No, The Race Is Not Tied
Unless something changes, Obama remains the odds-on favorite to win.
Two more national polls have been released showing President Obama and Mitt Romney within the margin of error, leading to a raft of commentary about the race being tied. But it’s simply not the case. Unless something changes, Obama remains the odds-on favorite to win.
The RealClearPolitics average gives Obama a slight 1.2 point edge. And none of the recent polls in its index shows anything but a very close race:
So, at first blush, it’s easy to see why smart reporters like Dan Balz and Jon Cohen are calling the race neck-and-neck:
The Republican National Convention opens this week with President Obama andpresumptive nominee Mitt Romney running evenly, with voters more focused on Obama’s handling of the nation’s flagging economy than on some issues dominating the political debate in recent weeks.
A new Washington Post-ABC News poll shows Romney at 47 percent among registered voters and Obama at 46 percent — barely changed from the deadlocked contest in early July.
The findings continue a months-long pattern, with neither the incumbent nor the challenger able to sustain clear momentum, despite airing hundreds of millions of dollars in television ads — most of them negative — and exchanging some of the harshest early rhetoric seen in a modern presidential campaign.
Romney’s selection of Rep. Paul Ryan (R-Wis.) as his running mate also did not fundamentally reshape the race, although the GOP’s conservative base has grown more enthusiastic about the ticket — but no more so about the chances of beating Obama in November.
Enthusiasm — or a lack thereof — will be on display as Republicans and Democrats hold their conventions over the next two weeks. The two parties will make their pitches to an electorate stuck in a deeply pessimistic mood. More than eight in 10 give the economy negative marks and nearly seven in 10 see the country as seriously off track — an assessment that has not changed significantly all year.
The problem with this is that, while this has been a steady state election since April, when Romney wrapped up the Republican nomination, focusing on the national numbers ignores the fact that the object of the game is to pass the 270 Electoral Vote threshold. And, as we’ve been pointing out for going on a year now, Obama’s path to that is much easier than Romney’s.
Indeed, while it’s poll of polls is what made it famous, RCP also has several Electoral College maps. None of them look great for Romney.
The most hopeful one has Obama with 221 Electors, Romney with 181, and 136 toss-ups:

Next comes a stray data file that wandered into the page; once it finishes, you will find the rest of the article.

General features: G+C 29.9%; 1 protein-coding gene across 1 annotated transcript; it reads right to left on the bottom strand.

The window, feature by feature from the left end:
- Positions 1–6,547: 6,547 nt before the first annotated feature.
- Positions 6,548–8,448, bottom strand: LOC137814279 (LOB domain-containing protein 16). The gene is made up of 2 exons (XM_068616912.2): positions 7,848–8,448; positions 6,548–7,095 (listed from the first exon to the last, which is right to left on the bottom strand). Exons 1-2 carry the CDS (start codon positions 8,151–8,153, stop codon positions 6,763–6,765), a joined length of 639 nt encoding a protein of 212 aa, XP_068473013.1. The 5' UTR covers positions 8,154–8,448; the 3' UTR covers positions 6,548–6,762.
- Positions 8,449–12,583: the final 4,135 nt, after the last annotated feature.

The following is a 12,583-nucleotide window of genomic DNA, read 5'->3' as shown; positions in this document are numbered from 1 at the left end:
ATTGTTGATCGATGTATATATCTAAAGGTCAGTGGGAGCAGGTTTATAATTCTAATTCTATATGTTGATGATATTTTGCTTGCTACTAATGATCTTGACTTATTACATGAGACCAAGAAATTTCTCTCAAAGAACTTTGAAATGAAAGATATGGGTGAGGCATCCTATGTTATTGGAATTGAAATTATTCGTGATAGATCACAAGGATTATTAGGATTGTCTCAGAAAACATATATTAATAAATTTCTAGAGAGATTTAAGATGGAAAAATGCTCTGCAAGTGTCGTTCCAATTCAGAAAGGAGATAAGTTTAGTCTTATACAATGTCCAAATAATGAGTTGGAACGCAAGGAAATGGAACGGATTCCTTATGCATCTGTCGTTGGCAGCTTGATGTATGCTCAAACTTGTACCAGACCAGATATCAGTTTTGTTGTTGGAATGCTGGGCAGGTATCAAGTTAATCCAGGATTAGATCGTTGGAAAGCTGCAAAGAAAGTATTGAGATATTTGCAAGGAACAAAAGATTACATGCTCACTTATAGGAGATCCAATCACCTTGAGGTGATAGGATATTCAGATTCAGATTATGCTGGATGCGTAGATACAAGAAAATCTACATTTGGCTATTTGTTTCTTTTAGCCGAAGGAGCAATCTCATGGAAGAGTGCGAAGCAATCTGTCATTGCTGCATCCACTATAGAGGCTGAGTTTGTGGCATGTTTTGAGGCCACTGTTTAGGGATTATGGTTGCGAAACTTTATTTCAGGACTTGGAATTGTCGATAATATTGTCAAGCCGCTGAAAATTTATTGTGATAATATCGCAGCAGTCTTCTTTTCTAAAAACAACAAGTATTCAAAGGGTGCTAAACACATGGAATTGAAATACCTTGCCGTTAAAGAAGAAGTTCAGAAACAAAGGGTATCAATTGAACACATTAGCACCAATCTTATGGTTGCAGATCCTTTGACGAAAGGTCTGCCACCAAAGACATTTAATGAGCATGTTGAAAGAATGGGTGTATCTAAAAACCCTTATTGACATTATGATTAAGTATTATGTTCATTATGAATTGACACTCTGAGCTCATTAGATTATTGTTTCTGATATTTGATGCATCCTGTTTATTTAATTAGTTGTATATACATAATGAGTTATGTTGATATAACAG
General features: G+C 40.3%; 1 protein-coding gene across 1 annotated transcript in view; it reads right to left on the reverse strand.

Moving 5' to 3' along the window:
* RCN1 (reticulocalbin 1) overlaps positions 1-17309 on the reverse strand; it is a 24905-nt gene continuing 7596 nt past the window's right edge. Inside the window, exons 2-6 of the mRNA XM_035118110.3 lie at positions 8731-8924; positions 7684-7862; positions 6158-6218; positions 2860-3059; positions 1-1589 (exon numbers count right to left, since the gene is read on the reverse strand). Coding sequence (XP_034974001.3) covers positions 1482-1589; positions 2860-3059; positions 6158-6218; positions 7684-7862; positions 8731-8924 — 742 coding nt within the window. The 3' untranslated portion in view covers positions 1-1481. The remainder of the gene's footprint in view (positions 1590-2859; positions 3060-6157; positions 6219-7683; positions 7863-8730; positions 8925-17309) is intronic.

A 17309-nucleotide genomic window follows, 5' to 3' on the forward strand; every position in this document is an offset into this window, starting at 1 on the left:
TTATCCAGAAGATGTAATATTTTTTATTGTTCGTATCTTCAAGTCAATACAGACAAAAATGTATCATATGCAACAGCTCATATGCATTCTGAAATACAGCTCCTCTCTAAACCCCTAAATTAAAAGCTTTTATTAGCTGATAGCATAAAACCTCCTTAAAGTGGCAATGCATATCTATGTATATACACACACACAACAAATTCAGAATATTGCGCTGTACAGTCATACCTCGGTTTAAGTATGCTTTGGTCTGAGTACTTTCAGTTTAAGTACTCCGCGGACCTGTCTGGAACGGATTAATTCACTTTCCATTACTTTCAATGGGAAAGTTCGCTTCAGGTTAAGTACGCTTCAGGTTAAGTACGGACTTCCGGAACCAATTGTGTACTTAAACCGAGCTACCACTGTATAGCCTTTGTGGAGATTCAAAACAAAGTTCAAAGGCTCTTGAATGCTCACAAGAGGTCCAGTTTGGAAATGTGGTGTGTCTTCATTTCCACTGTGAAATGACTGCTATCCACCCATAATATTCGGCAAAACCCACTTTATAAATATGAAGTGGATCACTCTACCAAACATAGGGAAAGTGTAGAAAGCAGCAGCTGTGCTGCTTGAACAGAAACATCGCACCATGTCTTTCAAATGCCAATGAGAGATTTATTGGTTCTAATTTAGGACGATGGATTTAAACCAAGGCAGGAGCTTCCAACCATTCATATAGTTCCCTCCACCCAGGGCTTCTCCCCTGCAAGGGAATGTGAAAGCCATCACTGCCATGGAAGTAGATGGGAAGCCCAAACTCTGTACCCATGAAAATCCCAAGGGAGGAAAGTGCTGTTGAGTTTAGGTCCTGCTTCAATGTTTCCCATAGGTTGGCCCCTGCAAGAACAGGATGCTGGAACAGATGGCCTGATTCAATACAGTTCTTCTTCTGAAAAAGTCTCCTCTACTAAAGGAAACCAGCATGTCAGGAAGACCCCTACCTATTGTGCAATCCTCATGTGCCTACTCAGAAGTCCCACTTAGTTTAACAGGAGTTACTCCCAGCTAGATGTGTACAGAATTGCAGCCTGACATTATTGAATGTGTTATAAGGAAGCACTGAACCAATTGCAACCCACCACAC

And, frankly, I’m skeptical that several of the “toss-up” states are actually tossups. Most polling I’ve seen gives Obama the edge in Colorado, Ohio, Virginia, Michigan, and Florida.
Indeed, RCP’s “no toss-up” map, which goes ahead and assigns the states as they’re leaning, shows the race as an Obama blow-out:
Nate Silver, whose formula includes other variables as well as poll numbers, currently has it 298-240 in favor of Obama. He finds an inordinately low “vice presidential bounce” following the announcement of Paul Ryan as Romney’s running mate but does see some good news on that front:
The Republicans do seem to have made some headway in Mr. Ryan’s native state of Wisconsin, however. And their last few polls in Florida have been been reasonably strong, defying the conventional wisdom that suggested Mr. Ryan’s views on entitlement programs could be damaging among the senior population in that state.
Getting Wisconsin’s 10 Electors would be a nice bonus; getting Florida’s 29 is all but essential if the GOP ticket is to have a chance to win.
Barring some game-changing breaking news event, Obama’s story is pretty much set with the voters at this point. Their opinion of the economy is baked into the results and unlikely to change; voters either think Obama is doing as well as could be expected given the hand he was dealt or think he’s a failure.
That means it’s up to Romney and Ryan to persuade such voters that are still persuadable—and indications are that it’s an unusually small number this cycle—that they’ve got the answers. Thus far, Romney hasn’t managed to get the job done despite months of free media. The convention, which was to have started today, now starts tomorrow and is a day shorter than it was supposed to be. So, they’ve really got a handful of speeches, most notably Romney’s, to generate a bounce and shake up the race.
Next week, Obama gets his shot. And, while I don’t think he’s got the ability to change minds much at this point, he’ll likely be able to do enough to get us back to today’s numbers.
And then it’s on to the advertising wars. Those of us in the key battleground states are in for a long few weeks.